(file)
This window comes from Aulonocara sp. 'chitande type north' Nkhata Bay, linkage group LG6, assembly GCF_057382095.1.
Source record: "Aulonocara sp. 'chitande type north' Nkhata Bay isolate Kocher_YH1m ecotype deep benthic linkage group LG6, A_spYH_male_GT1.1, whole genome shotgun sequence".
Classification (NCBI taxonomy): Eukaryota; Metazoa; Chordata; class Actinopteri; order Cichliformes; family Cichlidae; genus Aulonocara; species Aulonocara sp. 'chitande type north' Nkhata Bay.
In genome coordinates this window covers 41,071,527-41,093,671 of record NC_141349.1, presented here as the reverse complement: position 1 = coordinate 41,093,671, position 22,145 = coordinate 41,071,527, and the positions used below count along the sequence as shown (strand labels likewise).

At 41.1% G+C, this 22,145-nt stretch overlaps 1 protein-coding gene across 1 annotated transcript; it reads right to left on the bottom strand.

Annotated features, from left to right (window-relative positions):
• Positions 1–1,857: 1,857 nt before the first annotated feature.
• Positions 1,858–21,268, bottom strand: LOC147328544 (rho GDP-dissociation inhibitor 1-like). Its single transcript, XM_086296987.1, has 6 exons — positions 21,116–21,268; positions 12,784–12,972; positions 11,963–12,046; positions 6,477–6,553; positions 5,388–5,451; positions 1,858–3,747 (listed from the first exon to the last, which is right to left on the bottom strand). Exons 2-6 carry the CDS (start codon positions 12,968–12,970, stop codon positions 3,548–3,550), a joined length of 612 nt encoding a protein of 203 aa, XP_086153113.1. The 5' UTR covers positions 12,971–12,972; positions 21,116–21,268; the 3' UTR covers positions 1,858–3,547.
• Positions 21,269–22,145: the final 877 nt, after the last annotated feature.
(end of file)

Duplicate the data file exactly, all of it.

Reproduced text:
This window comes from Aulonocara sp. 'chitande type north' Nkhata Bay, linkage group LG6, assembly GCF_057382095.1.
Source record: "Aulonocara sp. 'chitande type north' Nkhata Bay isolate Kocher_YH1m ecotype deep benthic linkage group LG6, A_spYH_male_GT1.1, whole genome shotgun sequence".
Classification (NCBI taxonomy): Eukaryota; Metazoa; Chordata; class Actinopteri; order Cichliformes; family Cichlidae; genus Aulonocara; species Aulonocara sp. 'chitande type north' Nkhata Bay.
In genome coordinates this window covers 41,071,527-41,093,671 of record NC_141349.1, presented here as the reverse complement: position 1 = coordinate 41,093,671, position 22,145 = coordinate 41,071,527, and the positions used below count along the sequence as shown (strand labels likewise).

At 41.1% G+C, this 22,145-nt stretch overlaps 1 protein-coding gene across 1 annotated transcript; it reads right to left on the bottom strand.

Annotated features, from left to right (window-relative positions):
• Positions 1–1,857: 1,857 nt before the first annotated feature.
• Positions 1,858–21,268, bottom strand: LOC147328544 (rho GDP-dissociation inhibitor 1-like). Its single transcript, XM_086296987.1, has 6 exons — positions 21,116–21,268; positions 12,784–12,972; positions 11,963–12,046; positions 6,477–6,553; positions 5,388–5,451; positions 1,858–3,747 (listed from the first exon to the last, which is right to left on the bottom strand). Exons 2-6 carry the CDS (start codon positions 12,968–12,970, stop codon positions 3,548–3,550), a joined length of 612 nt encoding a protein of 203 aa, XP_086153113.1. The 5' UTR covers positions 12,971–12,972; positions 21,116–21,268; the 3' UTR covers positions 1,858–3,547.
• Positions 21,269–22,145: the final 877 nt, after the last annotated feature.